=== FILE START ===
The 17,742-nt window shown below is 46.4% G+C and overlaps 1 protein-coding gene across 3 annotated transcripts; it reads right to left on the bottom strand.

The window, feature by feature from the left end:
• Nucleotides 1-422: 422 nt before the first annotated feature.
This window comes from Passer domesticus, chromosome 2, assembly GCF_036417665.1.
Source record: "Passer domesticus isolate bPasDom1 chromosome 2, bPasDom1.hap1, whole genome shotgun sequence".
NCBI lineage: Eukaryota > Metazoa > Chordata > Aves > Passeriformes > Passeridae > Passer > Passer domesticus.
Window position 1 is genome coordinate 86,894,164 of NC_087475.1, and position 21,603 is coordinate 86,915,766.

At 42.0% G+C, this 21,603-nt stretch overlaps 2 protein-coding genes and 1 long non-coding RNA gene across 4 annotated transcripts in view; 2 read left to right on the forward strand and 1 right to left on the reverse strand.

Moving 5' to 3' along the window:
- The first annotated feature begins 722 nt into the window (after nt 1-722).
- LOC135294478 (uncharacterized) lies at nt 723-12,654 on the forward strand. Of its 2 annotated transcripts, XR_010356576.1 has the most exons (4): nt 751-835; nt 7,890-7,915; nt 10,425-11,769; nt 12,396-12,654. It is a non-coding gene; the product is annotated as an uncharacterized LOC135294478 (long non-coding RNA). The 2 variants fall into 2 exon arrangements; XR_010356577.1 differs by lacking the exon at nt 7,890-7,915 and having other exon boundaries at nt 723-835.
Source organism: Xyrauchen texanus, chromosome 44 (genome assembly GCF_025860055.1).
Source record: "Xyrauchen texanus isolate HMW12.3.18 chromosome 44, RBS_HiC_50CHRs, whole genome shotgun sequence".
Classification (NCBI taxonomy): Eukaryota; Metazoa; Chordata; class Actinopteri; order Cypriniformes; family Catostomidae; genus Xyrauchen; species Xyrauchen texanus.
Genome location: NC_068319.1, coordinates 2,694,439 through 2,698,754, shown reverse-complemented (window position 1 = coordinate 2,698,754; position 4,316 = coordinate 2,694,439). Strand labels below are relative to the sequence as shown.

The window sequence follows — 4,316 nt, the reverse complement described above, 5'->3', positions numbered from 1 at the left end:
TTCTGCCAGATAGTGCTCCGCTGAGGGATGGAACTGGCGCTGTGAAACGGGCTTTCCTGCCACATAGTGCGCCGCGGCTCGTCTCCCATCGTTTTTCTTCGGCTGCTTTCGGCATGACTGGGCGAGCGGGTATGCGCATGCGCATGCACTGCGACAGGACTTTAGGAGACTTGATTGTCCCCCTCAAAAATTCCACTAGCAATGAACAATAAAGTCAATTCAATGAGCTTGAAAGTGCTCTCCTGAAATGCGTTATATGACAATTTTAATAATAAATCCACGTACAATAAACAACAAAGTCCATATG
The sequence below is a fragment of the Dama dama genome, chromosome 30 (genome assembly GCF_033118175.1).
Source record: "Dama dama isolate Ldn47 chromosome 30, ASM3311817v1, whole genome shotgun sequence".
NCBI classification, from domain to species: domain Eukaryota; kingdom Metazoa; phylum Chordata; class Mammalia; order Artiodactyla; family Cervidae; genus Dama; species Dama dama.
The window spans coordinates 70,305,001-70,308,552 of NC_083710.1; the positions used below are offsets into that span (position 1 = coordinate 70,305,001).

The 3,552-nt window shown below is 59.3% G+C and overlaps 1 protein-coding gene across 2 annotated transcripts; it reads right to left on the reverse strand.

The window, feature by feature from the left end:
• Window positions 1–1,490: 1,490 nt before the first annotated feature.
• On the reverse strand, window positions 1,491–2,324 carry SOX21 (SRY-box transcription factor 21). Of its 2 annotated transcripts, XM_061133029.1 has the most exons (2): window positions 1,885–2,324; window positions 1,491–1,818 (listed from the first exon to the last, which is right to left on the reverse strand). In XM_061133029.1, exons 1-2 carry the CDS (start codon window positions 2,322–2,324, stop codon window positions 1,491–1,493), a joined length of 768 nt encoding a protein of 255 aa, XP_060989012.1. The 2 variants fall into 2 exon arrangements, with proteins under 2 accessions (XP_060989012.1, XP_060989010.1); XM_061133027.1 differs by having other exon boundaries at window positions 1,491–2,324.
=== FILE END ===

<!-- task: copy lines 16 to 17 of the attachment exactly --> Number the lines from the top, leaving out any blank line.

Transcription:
The window sequence follows — 4,316 nt, the reverse complement described above, 5'->3', positions numbered from 1 at the left end:
TTCTGCCAGATAGTGCTCCGCTGAGGGATGGAACTGGCGCTGTGAAACGGGCTTTCCTGCCACATAGTGCGCCGCGGCTCGTCTCCCATCGTTTTTCTTCGGCTGCTTTCGGCATGACTGGGCGAGCGGGTATGCGCATGCGCATGCACTGCGACAGGACTTTAGGAGACTTGATTGTCCCCCTCAAAAATTCCACTAGCAATGAACAATAAAGTCAATTCAATGAGCTTGAAAGTGCTCTCCTGAAATGCGTTATATGACAATTTTAATAATAAATCCACGTACAATAAACAACAAAGTCCATATG